CASE DIGEST: Abayon vs. HRET (G.R. No. 189466; February 11, 2010)

CASE DIGEST: DARYL GRACE J. ABAYON,Petitioner, v. THE HONORABLE HOUSE OF REPRESENTATIVES ELECTORAL TRIBUNAL, PERFECTO C. LUCABAN, JR., RONYL S. DE LA CRUZ and AGUSTIN C. DOROGA, Respondents. G.R. No. 189466; February 11, 2010.

FACTS: Petitioner Daryl Grace J. Abayon is the first nominee of the Aangat Tayo party-list organization that won a seat in the House of Representatives during the 2007 elections.

Respondents Perfecto C. Lucaban, Jr., Ronyl S. Dela Cruz, and Agustin C. Doroga, all registered voters, filed a petition for quo warranto with respondent HRET against Aangat Tayo and its nominee, petitioner Abayon, alleging that Aangat Tayo was not eligible for a party-list seat in the House of Representatives, since it did not represent the marginalized and underrepresented sectors.

Petitioner Abayon countered that the COMELEC had already confirmed the status of Aangat Tayo as a national multi-sectoral party-list organization representing the workers, woelecmen, youth, urban poor, and elderly and that she belonged to the women sector.

Finally, petitioner Abayon pointed out that respondent HRET had no jurisdiction over the petition for quo warranto since respondent Lucaban and the others with him collaterally attacked the registration of Aangat Tayo as a party-list organization, a matter that fell within the jurisdiction of the COMELEC.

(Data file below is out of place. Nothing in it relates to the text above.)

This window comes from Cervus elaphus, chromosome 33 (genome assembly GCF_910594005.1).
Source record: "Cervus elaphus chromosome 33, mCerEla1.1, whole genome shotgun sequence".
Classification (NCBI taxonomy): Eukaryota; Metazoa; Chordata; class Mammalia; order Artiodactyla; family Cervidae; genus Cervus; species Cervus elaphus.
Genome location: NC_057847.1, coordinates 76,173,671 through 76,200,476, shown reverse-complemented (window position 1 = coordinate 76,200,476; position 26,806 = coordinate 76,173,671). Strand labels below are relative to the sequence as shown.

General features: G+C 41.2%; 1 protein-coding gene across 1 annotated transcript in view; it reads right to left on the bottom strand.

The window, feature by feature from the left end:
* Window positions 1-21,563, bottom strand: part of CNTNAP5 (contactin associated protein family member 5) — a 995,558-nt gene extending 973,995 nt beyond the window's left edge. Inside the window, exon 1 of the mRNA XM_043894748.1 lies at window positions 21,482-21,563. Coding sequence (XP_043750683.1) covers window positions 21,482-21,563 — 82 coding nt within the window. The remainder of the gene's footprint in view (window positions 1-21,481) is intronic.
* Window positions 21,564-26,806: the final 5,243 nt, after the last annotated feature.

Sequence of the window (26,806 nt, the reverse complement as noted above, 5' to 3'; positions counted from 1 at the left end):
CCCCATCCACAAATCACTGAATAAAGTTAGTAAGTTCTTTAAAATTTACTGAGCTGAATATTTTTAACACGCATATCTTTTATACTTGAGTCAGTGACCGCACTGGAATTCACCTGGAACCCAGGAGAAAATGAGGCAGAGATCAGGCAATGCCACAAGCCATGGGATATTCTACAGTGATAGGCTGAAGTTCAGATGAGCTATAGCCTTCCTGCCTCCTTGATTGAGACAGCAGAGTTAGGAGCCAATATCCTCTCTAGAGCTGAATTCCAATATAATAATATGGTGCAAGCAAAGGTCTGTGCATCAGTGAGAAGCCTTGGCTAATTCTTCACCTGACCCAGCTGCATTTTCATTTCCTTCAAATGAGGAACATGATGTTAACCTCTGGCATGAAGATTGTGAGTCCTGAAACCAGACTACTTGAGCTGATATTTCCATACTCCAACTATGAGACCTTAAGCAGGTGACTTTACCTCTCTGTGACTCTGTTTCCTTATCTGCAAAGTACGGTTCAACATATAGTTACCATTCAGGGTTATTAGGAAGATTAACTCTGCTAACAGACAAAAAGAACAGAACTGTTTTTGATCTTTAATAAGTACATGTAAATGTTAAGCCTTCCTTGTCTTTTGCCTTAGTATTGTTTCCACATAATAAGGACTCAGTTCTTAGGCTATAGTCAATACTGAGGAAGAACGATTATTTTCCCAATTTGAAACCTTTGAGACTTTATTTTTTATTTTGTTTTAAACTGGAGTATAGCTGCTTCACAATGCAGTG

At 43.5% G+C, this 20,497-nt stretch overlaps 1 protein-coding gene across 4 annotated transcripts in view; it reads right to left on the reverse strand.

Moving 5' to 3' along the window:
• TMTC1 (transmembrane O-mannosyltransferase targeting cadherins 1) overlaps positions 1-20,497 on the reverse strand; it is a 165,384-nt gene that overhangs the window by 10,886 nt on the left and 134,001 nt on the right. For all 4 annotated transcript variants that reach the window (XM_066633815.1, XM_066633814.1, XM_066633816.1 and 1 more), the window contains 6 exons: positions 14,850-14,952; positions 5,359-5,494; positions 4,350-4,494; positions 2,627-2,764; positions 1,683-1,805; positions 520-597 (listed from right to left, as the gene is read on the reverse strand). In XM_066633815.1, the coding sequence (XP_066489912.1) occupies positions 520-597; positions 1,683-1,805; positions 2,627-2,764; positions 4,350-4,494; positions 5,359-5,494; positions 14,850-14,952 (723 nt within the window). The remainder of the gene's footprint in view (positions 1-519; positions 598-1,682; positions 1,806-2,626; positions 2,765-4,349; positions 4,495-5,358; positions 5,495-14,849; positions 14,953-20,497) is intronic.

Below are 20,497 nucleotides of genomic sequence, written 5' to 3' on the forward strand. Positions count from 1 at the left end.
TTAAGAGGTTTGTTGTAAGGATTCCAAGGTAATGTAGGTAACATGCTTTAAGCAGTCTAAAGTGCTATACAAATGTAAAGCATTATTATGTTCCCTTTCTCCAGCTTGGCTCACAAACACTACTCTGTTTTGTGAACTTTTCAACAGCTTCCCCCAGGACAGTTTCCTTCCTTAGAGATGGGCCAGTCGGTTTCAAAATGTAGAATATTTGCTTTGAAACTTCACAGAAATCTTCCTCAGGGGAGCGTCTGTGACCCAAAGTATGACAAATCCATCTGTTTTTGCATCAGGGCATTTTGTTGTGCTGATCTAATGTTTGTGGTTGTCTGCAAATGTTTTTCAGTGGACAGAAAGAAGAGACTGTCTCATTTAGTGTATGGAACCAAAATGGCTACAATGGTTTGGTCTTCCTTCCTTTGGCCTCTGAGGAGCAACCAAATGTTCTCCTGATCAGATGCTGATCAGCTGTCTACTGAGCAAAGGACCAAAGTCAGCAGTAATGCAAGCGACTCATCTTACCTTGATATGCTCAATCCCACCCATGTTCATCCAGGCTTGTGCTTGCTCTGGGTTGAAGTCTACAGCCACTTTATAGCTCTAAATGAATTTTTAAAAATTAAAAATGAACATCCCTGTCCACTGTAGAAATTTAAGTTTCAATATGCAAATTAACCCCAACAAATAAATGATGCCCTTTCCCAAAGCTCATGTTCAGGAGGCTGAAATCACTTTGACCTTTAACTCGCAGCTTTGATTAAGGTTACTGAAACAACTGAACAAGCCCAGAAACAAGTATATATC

On July 16, 2009 respondent HRET issued an order, dismissing the petition as against Aangat Tayo but upholding its jurisdiction over the qualifications of petitioner Abayon. The latter moved for reconsideration but the HRET denied the same on prompting Abayon to file the present petition for special civil action of certiorari.

In G.R. 189506, petitioner Jovito S. Palparan, Jr. is the first nominee of the Bantay party-list group that won a seat in the 2007 elections for the members of the House of Representatives. Respondents Reynaldo Lesaca, Jr., Cristina Palabay, Renato M. Reyes, Jr., Erlinda Cadapan, Antonio Flores, and Joselito Ustarez are members of some other party-list groups.

Shortly after the elections, respondent Lesaca and the others with him filed with respondent HRET a petition for quo warranto against Bantay and its nominee, petitioner Palparan, alleging that Palparan was ineligible to sit in the House of Representatives as party-list nominee because he did not belong to the marginalized and underrepresented sectors that Bantay represented, namely, the victims of communist rebels, Civilian Armed Forces Geographical Units (CAFGUs), former rebels, and security guards. Lesaca and the others said that Palparan committed gross human rights violations against marginalized and underrepresented sectors and organizations.

Petitioner Palparan countered that the HRET had no jurisdiction over his person since it was actually the party-list Bantay, not he, that was elected to and assumed membership in the House of Representatives. Palparan claimed that he was just Bantays nominee. Consequently, any question involving his eligibility as first nominee was an internal concern of Bantay. Such question must be brought, he said, before that party-list group, not before the HRET.